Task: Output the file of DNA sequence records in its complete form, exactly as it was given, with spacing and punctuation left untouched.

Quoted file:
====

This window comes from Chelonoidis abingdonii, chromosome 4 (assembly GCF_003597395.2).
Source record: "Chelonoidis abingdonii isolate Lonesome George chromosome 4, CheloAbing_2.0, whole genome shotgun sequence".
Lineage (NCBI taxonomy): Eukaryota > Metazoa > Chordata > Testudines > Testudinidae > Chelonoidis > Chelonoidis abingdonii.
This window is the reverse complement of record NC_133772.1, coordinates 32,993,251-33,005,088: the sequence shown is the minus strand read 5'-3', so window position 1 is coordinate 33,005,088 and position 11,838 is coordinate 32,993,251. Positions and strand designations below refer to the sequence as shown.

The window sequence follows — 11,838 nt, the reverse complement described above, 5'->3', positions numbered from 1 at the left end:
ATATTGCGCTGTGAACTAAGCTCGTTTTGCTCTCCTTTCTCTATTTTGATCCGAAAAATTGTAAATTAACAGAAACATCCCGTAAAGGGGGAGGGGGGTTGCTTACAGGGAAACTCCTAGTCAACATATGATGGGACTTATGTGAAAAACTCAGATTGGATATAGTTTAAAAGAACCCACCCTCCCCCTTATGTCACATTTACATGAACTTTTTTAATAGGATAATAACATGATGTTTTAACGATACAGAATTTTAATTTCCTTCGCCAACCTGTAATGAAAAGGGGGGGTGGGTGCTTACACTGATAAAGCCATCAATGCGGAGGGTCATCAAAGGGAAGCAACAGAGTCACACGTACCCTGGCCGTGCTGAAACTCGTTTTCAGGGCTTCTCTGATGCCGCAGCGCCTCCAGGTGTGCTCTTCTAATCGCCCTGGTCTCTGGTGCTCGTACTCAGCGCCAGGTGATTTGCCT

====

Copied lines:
This window comes from Chelonoidis abingdonii, chromosome 4 (assembly GCF_003597395.2).
Source record: "Chelonoidis abingdonii isolate Lonesome George chromosome 4, CheloAbing_2.0, whole genome shotgun sequence".
Lineage (NCBI taxonomy): Eukaryota > Metazoa > Chordata > Testudines > Testudinidae > Chelonoidis > Chelonoidis abingdonii.
This window is the reverse complement of record NC_133772.1, coordinates 32,993,251-33,005,088: the sequence shown is the minus strand read 5'-3', so window position 1 is coordinate 33,005,088 and position 11,838 is coordinate 32,993,251. Positions and strand designations below refer to the sequence as shown.

The window sequence follows — 11,838 nt, the reverse complement described above, 5'->3', positions numbered from 1 at the left end:
ATATTGCGCTGTGAACTAAGCTCGTTTTGCTCTCCTTTCTCTATTTTGATCCGAAAAATTGTAAATTAACAGAAACATCCCGTAAAGGGGGAGGGGGGTTGCTTACAGGGAAACTCCTAGTCAACATATGATGGGACTTATGTGAAAAACTCAGATTGGATATAGTTTAAAAGAACCCACCCTCCCCCTTATGTCACATTTACATGAACTTTTTTAATAGGATAATAACATGATGTTTTAACGATACAGAATTTTAATTTCCTTCGCCAACCTGTAATGAAAAGGGGGGGTGGGTGCTTACACTGATAAAGCCATCAATGCGGAGGGTCATCAAAGGGAAGCAACAGAGTCACACGTACCCTGGCCGTGCTGAAACTCGTTTTCAGGGCTTCTCTGATGCCGCAGCGCCTCCAGGTGTGCTCTTCTAATCGCCCTGGTCTCTGGTGCTCGTACTCAGCGCCAGGTGATTTGCCT